A storage shed is a convenient place to store your garden tools, bicycles, ATVs and mechanical equipment, such as lawn mowers, trimmers and chain saws, but these valuable items are often poorly secured, making sheds a common target for burglars — who can make off with quite a good haul. Fortunately, there are many DIY ways homeowners can easily and inexpensively increase their garden shed security to prevent a break in. Even if you don't think the equipment in your shed is particularly valuable, it can still be a good idea to add extra security measures to prevent potential criminals from using tools found in your shed to break into your home.
1. Install Sheds in the Right Place
Be sure to give some consideration to shed security when choosing the right location for your shed. You don't want people on the street to see your shed and start thinking about what's inside, and you don't want thieves to be able to sneak up to your shed unseen. While it's not always possible, the best place for a shed is somewhere it can't be seen from the street but can easily be seen from inside your home, even at night.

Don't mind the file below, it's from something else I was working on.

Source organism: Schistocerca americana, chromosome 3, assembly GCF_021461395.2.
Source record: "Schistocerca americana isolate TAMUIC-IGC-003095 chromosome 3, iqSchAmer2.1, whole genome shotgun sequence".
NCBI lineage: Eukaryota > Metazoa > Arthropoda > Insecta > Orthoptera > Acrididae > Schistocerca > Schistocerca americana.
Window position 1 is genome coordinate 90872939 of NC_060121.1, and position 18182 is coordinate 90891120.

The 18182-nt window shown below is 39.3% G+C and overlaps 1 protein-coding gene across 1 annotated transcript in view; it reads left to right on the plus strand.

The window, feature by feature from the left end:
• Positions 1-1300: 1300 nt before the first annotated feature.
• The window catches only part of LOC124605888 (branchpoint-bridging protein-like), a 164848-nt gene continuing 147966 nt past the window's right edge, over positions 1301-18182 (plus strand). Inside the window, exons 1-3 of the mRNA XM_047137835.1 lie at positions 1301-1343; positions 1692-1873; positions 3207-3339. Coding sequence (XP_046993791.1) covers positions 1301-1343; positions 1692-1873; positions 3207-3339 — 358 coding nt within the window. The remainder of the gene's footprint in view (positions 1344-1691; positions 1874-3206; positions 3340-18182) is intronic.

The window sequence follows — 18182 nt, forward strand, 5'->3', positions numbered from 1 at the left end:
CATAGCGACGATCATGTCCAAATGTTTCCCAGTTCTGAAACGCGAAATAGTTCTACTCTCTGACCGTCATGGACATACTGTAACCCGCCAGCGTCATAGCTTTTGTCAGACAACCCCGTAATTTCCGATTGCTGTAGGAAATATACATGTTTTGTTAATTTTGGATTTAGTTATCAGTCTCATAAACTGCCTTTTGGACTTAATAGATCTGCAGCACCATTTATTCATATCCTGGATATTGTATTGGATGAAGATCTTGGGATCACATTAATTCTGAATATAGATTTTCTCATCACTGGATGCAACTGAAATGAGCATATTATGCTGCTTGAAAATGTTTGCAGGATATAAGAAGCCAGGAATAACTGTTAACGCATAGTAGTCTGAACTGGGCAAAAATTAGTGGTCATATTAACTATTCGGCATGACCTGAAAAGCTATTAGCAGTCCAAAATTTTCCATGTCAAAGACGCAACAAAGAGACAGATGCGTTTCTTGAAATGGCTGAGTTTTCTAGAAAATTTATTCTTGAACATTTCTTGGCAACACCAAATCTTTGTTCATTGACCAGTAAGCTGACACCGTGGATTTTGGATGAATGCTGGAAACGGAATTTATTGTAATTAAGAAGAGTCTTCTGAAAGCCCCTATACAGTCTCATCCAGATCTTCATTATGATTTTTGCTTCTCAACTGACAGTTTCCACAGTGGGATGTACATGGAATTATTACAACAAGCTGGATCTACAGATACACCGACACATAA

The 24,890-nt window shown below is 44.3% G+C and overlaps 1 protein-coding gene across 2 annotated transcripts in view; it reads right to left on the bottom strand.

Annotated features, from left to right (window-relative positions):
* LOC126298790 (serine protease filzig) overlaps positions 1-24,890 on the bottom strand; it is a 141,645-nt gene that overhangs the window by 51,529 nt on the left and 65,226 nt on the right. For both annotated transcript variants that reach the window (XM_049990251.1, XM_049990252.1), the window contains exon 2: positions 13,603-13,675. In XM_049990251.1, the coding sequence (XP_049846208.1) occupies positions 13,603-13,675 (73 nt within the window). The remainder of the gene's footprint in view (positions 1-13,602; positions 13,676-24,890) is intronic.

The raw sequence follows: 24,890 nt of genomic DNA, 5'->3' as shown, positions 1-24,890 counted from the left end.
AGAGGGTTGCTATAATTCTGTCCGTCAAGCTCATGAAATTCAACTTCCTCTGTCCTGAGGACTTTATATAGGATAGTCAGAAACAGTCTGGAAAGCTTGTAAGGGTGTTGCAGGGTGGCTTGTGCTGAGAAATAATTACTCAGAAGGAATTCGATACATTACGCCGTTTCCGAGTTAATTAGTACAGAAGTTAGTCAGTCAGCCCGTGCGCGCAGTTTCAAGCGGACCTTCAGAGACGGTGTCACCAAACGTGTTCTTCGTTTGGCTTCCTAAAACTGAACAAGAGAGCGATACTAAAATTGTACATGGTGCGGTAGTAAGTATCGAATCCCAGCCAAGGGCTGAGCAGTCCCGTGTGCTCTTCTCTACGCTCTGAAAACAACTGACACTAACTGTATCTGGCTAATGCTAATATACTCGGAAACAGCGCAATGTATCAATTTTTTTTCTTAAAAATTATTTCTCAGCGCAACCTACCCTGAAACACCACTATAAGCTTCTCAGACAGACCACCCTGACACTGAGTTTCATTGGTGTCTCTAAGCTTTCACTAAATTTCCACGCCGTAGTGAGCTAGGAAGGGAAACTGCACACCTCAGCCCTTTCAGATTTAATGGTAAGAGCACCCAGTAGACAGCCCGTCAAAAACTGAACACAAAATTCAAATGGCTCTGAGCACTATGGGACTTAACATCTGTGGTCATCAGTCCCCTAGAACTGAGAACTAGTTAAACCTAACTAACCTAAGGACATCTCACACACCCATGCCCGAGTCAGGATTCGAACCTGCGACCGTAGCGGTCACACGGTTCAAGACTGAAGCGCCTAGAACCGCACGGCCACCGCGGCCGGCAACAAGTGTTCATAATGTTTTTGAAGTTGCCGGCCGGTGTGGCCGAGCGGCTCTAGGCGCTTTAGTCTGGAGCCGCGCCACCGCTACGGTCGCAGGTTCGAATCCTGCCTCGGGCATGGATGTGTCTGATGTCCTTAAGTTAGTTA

This means you may need to install additional lighting in your yard so you can see the shed at night. A motion sensor security light can be a good option to ensure that no one can gain access to your shed in the dark, and they may very well scare off criminals caught in the bright lights. Use a battery-operated model if you don't have any electrical power sources near your shed.
Also, install a shed in a fenced-in part of your yard whenever possible and be sure to keep the yard locked and secure. Think of your fence as the first line of defense for your shed. You may even want to plant thorny bushes around the perimeter of your fence to discourage people from getting too close or attempting to climb over it.
2. Keep Your Shed Well Maintained